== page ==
While I was glad to see NASA receive a slight increase for FY 2003, I was very disheartened in where it went. Apparently, Human Space Flight will not be the beneficiary of such an increase. I am well aware of the systemic problems with the ISS program. I stand ready to assist Sean O'Keefe, the OMB and our international partners to see how we can mitigate these problems and go on to execute world-class science research on ISS. But today, I remain dubious of the commitment the Administration is willing to provide to the crown jewel of America's space efforts - Human Space Flight.
So far, we have been told that ISS is on probation and we are focusing on ISS "U.S. core complete." I was very concerned to see a recent Congressional Research Service report that provides an analysis of the NASA budget stating that not enough funds are available to build a core complete version of ISS. Namely between FY 03-06, there is a $603 million shortfall for ISS. NASA apparently feels that internal savings can be achieved to cover such a shortfall. I'll be interested in hearing how such savings will be realized.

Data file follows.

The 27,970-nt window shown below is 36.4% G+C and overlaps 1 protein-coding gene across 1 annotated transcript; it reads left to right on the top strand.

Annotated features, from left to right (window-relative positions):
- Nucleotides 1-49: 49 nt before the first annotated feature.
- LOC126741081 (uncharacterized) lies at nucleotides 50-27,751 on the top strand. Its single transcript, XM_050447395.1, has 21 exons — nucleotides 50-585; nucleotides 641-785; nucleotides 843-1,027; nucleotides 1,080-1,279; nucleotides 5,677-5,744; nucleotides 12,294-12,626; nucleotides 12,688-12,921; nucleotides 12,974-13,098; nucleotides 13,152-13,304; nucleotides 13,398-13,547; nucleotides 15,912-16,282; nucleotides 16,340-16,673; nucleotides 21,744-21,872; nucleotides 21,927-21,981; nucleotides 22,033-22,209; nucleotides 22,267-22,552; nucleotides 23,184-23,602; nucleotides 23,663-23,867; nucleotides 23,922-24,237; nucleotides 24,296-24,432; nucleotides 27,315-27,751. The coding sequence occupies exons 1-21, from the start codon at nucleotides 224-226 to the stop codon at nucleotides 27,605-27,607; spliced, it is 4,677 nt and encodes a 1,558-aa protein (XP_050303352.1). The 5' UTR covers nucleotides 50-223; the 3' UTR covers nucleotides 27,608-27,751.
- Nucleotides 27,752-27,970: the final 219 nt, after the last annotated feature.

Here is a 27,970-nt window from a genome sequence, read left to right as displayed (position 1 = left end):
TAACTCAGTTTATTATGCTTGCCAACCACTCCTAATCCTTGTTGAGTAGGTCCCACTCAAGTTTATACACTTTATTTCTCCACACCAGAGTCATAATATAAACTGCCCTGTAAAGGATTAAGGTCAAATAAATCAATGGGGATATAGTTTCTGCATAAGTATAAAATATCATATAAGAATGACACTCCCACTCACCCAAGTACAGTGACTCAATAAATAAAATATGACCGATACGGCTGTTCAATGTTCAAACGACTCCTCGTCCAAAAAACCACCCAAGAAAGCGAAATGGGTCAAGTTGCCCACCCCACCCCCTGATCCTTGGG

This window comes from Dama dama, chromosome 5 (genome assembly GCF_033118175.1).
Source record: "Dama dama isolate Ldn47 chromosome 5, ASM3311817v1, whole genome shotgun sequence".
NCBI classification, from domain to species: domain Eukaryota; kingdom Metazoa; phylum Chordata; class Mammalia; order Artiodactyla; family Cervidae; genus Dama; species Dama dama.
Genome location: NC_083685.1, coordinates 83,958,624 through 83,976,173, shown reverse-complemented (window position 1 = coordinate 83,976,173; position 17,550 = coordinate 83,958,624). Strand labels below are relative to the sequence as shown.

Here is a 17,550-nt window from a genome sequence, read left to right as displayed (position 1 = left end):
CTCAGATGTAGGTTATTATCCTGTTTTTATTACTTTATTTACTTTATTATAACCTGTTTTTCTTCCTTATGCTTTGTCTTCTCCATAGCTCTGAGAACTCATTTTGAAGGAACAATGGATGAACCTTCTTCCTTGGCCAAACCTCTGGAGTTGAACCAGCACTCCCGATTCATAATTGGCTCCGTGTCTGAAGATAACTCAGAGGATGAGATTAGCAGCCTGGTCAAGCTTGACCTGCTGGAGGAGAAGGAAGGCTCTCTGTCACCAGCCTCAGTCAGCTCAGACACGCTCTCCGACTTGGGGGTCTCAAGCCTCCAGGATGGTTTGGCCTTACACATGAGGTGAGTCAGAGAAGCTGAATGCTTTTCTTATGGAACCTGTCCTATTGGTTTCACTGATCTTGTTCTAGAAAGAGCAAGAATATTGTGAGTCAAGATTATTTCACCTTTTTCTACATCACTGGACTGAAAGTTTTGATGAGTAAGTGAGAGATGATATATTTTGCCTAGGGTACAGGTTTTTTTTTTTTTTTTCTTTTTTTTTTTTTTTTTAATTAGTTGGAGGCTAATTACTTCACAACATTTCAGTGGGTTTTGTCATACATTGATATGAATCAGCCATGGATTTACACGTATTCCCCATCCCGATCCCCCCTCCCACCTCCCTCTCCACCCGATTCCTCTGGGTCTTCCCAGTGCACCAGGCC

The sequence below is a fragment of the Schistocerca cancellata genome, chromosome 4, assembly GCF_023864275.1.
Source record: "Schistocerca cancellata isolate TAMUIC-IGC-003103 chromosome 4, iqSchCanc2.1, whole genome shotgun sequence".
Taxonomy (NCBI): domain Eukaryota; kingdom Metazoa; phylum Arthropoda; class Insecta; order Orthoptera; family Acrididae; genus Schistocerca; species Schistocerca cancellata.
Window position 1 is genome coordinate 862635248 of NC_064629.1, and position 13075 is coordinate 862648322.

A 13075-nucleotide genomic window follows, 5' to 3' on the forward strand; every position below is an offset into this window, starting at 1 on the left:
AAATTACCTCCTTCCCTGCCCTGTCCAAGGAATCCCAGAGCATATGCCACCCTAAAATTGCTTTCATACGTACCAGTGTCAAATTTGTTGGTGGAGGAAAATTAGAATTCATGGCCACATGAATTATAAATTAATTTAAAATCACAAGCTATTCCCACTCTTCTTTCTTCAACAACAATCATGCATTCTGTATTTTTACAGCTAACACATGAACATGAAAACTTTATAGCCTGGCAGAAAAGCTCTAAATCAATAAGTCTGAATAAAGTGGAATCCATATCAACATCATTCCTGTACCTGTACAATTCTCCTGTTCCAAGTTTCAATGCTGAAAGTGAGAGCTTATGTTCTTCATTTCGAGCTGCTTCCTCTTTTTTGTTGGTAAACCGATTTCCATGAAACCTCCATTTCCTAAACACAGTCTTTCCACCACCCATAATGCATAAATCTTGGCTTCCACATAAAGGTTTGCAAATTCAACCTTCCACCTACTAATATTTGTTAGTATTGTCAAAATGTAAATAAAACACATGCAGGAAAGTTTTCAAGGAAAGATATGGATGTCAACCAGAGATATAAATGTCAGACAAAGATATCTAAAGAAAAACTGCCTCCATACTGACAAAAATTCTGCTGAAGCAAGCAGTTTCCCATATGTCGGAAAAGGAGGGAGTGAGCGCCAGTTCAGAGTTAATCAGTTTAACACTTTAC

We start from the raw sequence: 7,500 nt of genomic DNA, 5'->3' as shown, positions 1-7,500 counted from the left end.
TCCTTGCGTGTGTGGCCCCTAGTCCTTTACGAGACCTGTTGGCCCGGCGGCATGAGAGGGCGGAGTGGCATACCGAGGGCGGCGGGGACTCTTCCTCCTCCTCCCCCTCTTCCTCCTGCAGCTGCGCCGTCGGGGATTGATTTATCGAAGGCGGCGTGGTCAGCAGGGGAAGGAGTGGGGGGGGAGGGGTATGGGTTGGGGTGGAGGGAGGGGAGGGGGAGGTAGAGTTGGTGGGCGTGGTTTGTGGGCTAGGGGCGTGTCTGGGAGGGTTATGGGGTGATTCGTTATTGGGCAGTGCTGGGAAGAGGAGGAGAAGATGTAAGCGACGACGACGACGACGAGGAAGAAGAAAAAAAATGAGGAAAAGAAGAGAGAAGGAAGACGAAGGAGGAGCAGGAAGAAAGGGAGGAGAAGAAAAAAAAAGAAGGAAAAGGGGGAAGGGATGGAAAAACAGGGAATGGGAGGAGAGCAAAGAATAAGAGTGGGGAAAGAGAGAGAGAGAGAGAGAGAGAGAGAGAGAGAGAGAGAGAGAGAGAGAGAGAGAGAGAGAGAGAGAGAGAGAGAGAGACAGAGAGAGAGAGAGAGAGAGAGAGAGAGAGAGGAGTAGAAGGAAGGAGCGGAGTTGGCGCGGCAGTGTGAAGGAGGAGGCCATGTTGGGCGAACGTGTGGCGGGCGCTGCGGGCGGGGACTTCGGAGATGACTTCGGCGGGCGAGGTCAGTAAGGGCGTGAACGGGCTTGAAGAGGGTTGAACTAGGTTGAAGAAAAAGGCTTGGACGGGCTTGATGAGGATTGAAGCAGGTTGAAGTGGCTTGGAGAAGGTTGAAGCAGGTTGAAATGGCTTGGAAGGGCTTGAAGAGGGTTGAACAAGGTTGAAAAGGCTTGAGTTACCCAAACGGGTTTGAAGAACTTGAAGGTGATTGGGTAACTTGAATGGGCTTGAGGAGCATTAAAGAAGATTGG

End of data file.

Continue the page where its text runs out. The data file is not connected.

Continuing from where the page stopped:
I am excited about Mr. O'Keefe's commitment and enthusiasm for research into new propulsion technologies, namely his commitment to SLI. I agree that we must conduct research into new propulsions systems and materials technology in order to reduce the cost to orbit and thus allow a more cost effective exploration of the solar system. We must, however, not neglect the Space Shuttle. It will continue to be our civil space workhorse for at least another 15 years and will require upgrades while a new system is developed. As well, because of the importance of SLI, it is vital that the expertise of all NASA field centers, not just a single center, be used in the R&D efforts being funded through SLI. Kennedy Space Center has underutilized R&D capabilities and the experience of the KSC workforce makes it a natural fit with several major elements of the SLI program.
As a person who has a fiduciary duty to the taxpayers' money to be spent wisely, I do not like seeing poor management, and programs that are over budget. NASA, however, is by its very nature a unique entity that is called upon each and every day to execute missions that are both high technology and high risk. NASA's budget for too long has been anemic at best and has been called on to perform more missions while not enjoying a reasonable increase in funding. We must work to reduce programmatic missteps, project mismanagement, achieve fiscal clarity and at the same time provide NASA the resources to perform its varying missions. I look to this Administration for leadership on these fronts and will stand ready to assist in all that I can do.